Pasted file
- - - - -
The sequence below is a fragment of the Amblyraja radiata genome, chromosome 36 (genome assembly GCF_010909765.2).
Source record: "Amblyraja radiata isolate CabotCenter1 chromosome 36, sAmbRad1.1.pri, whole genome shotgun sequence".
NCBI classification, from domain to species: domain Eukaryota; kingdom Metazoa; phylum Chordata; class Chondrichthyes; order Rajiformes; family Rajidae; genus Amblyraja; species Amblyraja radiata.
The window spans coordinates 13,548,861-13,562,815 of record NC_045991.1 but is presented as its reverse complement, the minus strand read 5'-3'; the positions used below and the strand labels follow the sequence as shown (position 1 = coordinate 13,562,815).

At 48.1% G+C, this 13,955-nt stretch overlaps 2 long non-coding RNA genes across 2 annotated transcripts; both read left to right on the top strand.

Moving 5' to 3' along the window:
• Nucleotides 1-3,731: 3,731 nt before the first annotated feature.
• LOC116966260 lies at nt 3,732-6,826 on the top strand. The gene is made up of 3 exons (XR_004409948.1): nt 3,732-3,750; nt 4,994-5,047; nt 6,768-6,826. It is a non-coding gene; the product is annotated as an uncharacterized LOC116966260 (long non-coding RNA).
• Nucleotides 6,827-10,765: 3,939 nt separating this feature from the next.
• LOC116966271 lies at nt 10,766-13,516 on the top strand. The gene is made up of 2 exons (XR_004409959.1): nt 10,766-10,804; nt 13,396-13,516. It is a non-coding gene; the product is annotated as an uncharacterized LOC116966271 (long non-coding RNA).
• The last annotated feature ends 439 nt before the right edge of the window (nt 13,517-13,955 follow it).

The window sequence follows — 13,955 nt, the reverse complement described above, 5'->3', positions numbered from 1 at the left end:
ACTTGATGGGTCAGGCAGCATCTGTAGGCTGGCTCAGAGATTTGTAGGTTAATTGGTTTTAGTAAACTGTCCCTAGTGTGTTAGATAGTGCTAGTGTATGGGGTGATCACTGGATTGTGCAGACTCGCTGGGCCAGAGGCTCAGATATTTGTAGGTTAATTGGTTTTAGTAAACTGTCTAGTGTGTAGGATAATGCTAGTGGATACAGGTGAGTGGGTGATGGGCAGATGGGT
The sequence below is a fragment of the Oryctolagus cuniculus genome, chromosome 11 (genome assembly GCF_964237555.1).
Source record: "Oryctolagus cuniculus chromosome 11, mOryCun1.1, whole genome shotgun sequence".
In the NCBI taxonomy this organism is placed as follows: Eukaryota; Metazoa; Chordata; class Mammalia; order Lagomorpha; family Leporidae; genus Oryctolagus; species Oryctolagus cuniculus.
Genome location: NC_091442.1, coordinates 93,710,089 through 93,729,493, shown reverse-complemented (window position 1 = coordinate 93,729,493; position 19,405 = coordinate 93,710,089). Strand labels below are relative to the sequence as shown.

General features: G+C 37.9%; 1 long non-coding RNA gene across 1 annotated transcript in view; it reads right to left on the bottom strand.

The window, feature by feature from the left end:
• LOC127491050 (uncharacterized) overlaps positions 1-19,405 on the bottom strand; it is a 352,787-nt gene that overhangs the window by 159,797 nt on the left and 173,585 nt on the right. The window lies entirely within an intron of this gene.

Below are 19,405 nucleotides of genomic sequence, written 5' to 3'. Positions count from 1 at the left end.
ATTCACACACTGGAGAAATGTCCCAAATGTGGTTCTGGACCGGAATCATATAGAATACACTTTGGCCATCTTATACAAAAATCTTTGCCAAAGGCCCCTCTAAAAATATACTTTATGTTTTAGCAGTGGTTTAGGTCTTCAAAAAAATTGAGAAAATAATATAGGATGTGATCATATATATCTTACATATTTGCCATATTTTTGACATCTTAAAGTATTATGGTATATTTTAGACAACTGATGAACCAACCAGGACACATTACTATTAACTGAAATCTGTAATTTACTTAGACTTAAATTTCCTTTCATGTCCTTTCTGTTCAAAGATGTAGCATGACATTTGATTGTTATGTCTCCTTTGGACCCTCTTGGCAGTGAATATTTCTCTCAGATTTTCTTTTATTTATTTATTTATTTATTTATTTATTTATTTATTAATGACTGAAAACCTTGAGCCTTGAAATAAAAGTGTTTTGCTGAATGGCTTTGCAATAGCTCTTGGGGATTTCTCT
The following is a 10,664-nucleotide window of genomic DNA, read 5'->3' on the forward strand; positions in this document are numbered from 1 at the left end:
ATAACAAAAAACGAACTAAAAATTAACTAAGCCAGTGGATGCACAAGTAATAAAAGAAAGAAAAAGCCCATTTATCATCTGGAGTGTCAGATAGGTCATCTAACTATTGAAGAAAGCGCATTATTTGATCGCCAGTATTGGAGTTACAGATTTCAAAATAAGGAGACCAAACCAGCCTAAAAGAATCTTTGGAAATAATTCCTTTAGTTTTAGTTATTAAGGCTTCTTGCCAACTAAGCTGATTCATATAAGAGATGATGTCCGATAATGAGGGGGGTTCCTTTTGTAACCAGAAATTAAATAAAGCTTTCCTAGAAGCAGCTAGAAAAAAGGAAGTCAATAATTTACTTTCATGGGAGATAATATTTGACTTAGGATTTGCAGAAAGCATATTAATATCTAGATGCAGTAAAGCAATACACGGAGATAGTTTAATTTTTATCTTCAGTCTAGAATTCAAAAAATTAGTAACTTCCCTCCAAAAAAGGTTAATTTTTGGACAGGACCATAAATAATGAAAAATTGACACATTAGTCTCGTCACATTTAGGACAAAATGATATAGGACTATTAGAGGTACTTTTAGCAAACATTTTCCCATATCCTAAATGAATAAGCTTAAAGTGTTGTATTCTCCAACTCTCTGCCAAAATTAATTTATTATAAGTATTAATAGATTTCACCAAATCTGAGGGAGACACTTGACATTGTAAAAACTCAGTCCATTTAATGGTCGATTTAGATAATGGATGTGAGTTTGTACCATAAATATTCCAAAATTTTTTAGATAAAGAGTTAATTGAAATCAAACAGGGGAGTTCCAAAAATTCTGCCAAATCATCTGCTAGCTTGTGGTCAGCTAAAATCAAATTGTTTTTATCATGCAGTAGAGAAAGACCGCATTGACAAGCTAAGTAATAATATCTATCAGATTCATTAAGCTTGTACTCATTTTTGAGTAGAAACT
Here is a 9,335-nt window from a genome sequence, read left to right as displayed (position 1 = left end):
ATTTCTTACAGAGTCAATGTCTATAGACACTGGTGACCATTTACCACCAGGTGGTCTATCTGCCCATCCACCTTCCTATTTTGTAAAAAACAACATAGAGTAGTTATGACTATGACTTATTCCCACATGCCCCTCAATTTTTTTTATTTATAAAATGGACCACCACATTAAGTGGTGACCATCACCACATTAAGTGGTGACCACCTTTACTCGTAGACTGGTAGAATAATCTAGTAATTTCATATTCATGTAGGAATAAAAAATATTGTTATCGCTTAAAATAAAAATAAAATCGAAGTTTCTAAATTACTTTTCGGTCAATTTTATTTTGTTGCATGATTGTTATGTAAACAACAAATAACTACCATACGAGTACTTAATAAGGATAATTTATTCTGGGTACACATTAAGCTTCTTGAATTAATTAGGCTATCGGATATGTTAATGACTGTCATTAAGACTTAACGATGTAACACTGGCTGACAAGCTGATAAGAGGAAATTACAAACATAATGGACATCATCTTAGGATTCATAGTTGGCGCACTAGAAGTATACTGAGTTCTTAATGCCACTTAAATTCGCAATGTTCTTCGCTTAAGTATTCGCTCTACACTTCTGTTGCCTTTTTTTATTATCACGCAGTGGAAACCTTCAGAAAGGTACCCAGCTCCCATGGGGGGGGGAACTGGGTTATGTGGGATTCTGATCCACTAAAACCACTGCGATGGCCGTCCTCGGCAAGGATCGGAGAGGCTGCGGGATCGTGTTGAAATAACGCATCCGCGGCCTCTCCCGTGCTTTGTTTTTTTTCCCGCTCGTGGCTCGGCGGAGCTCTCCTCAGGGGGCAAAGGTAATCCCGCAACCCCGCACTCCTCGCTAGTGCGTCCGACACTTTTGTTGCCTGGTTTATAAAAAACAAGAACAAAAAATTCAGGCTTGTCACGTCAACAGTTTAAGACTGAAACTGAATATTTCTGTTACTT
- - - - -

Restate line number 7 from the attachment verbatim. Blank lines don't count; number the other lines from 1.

• Nucleotides 1-3,731: 3,731 nt before the first annotated feature.